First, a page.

Tuesday, May 26, 2015

The crowd at the ball game
is moved uniformly

by a spirit of uselessness
which delights them—

all the exciting detail
of the chase

and the escape, the error
the flash of genius—

all to no end save beauty
the eternal—

So in detail they, the crowd,
are beautiful

for this
to be warned against

saluted and defied—
It is alive, venomous

it smiles grimly
its words cut—

The flashy female with her
mother, gets it—

The Jew gets it straight— it
is deadly, terrifying—

It is the Inquisition, the

It is beauty itself
that lives

day by day in them

This is
the power of their faces

It is summer, it is the solstice
the crowd is

cheering, the crowd is laughing
in detail

permanently, seriously
without thought

Well, now we know which poets were bullies in high school.

I want to thank the several dozen people who reached out to me, mostly back-channel, to convey their support and to apologize for the behavior of their friends (my friends too, more often than not) over this past weekend. Humanity often seems like a test to see if it is possible to save the planet with such a deeply damaged species and these groupthink mobs are a chance to observe that damage at its worst.

Ironically, I received more Facebook friend requests over the 48 hours after I posted my last message here than I’ve ever received in one weekend. I haven’t been able to accommodate them all because I’m at Facebook’s arbitrary limit of 5,000 “friends.”

Perhaps doubly ironically, this blog received its 4,000,000th visit over on Memorial Day.

Obviously I knew that by exaggerating the scale of my comparisons I would trigger some response and I realize that some people think that scale itself must change the structure of the dynamics. It doesn’t, which was precisely the point I was trying to make.

More crucially, I do realize that some people feel great pain if it appears that somebody outside of their community does not take seriously the violence that has been – and continues to be – done to them, which is a feeling that the question of scale can invoke. That’s a fair criticism, and I hear it.

Did I feel that I was making light of anybody’s pain, or dismissing acts of violence? On the contrary, I felt I was doing just the opposite, pointing out that fighting evil with evil does not make it good. Signing the petition to the AWP – and the subsequent actions of that organization -- seems to me unambiguously evil, and it lines up with every other censorious act in history. Many of which have had horrific consequences.

When the folks at Rolling Stock publically wished Allen Ginsberg “the gift of AIDS,” I felt that it was a despicable thing to do, and said and wrote so at the time. But I did not think then, nor do I now, that it would have been a good idea to attempt to prevent them from participating in any of the normal duties of the profession of a poet. When friends of that journal who sat by in utter silence during those acts of explicit homophobia (and, elsewhere, anti-Asian racism) now tell me that I have “crossed the line,” I have a complicated reaction. Part of me simply thinks that, no, when faced with evil you have always chosen evil and you do so now. I should hope that I’m the other side of that line.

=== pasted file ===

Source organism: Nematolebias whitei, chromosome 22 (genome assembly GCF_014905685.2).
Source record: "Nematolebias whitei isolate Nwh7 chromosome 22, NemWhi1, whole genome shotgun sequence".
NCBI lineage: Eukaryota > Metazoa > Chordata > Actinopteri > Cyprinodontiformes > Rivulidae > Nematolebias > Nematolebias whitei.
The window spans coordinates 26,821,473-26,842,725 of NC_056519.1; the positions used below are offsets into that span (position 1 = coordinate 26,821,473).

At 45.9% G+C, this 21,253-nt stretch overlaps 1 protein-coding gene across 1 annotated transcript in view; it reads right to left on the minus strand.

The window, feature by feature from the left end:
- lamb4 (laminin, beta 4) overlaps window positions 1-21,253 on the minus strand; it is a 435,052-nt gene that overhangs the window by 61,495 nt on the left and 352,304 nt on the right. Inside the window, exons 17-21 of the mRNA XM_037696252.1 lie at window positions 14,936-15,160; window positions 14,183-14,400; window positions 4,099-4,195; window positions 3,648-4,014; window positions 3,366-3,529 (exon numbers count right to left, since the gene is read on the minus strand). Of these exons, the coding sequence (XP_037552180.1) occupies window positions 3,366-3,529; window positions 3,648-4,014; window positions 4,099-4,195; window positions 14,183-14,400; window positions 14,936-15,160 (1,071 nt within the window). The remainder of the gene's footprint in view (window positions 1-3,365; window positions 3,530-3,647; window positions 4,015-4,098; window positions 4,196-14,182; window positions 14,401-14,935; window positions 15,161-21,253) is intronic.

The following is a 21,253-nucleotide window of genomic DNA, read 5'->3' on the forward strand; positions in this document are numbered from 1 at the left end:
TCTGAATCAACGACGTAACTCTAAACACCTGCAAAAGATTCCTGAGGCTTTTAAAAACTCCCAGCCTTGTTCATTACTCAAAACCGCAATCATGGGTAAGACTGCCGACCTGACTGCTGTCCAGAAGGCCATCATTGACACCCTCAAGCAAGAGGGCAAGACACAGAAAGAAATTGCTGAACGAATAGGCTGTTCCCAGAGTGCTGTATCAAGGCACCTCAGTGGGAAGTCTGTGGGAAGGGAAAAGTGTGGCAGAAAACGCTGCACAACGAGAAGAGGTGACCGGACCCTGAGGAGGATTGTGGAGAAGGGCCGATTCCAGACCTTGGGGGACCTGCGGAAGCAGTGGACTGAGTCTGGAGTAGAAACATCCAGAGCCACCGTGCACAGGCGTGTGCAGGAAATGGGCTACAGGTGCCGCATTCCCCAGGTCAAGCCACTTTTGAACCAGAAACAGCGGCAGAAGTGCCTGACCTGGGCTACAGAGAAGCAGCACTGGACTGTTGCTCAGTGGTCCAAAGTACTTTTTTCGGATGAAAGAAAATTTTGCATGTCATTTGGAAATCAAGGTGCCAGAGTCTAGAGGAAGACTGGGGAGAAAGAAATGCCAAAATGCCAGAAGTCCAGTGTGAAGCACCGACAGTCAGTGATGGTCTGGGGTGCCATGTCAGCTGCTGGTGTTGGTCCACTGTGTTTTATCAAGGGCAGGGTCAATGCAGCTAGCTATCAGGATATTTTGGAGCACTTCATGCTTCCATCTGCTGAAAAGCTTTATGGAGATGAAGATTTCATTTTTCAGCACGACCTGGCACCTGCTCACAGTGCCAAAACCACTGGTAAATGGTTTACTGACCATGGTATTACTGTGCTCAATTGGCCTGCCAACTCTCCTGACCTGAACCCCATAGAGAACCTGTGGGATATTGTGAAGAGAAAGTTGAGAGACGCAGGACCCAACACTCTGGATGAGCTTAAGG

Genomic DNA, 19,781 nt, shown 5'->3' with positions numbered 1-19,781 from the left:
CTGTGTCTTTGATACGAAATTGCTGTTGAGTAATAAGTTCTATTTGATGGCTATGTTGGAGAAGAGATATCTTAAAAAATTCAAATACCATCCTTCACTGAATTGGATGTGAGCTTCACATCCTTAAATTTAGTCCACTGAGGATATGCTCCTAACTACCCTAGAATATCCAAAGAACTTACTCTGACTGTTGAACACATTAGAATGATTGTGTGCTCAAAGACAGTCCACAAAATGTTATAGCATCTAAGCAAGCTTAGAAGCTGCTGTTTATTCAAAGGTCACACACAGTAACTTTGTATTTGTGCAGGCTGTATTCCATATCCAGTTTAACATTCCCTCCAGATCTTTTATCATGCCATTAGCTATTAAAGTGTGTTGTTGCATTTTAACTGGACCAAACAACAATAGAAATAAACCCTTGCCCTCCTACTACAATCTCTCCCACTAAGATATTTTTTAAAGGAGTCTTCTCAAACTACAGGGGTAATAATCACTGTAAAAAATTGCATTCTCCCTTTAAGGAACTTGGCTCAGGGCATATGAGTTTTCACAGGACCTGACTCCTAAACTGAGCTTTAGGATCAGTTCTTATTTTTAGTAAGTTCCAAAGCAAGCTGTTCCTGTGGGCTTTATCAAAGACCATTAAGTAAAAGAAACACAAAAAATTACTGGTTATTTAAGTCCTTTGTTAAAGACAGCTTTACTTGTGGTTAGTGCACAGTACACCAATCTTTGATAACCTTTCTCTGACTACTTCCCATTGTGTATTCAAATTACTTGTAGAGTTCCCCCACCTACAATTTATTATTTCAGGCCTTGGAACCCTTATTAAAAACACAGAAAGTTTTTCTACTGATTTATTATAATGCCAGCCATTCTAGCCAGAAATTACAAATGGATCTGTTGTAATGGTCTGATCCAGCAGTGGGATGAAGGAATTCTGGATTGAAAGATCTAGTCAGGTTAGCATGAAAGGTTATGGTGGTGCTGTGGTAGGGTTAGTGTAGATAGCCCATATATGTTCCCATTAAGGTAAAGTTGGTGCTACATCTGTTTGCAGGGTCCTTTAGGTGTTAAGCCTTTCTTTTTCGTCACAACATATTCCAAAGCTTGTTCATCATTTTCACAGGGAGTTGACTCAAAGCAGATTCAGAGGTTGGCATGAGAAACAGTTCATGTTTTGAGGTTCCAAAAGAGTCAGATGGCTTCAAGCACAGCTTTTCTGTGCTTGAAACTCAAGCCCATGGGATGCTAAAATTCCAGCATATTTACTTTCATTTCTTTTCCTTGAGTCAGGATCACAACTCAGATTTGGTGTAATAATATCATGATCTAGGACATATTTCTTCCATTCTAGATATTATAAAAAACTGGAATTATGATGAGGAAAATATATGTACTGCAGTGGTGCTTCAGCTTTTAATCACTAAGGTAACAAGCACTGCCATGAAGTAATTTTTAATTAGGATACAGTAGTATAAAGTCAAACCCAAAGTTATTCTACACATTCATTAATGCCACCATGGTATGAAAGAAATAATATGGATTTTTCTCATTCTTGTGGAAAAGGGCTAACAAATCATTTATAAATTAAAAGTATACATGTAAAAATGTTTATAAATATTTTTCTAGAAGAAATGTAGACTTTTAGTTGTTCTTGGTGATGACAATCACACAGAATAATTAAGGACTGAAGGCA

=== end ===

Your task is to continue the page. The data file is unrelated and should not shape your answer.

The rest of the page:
But part of me simply feels sadness. Simply because many of the folks attempting to pile on at the moment are indeed poets and readers I think of as my friends. I should note that I don’t believe either Vanessa Place or Kenny Goldsmith intended their projects to read as racist, but both presented overdetermined content capable of being read and received all sorts of ways. And anyone who has read Citizen: An American Lyric should recognize that just because somebody didn’t intend an action to be read as racist doesn’t necessarily absolve it from racism. What Vanessa Place is being punished for is the crime of polysemy without a license.

But we all should know that race makes everybody in the US pretty crazy. The right’s paranoid obsession with the idea that Obama might have been born in Kenya (he wasn’t) rather than the idea that the current president of the United States grew up on the streets of Jakarta (he did) is a good index of that. Now if only he governed like somebody who learned the lessons of American empire on the streets of Indonesia….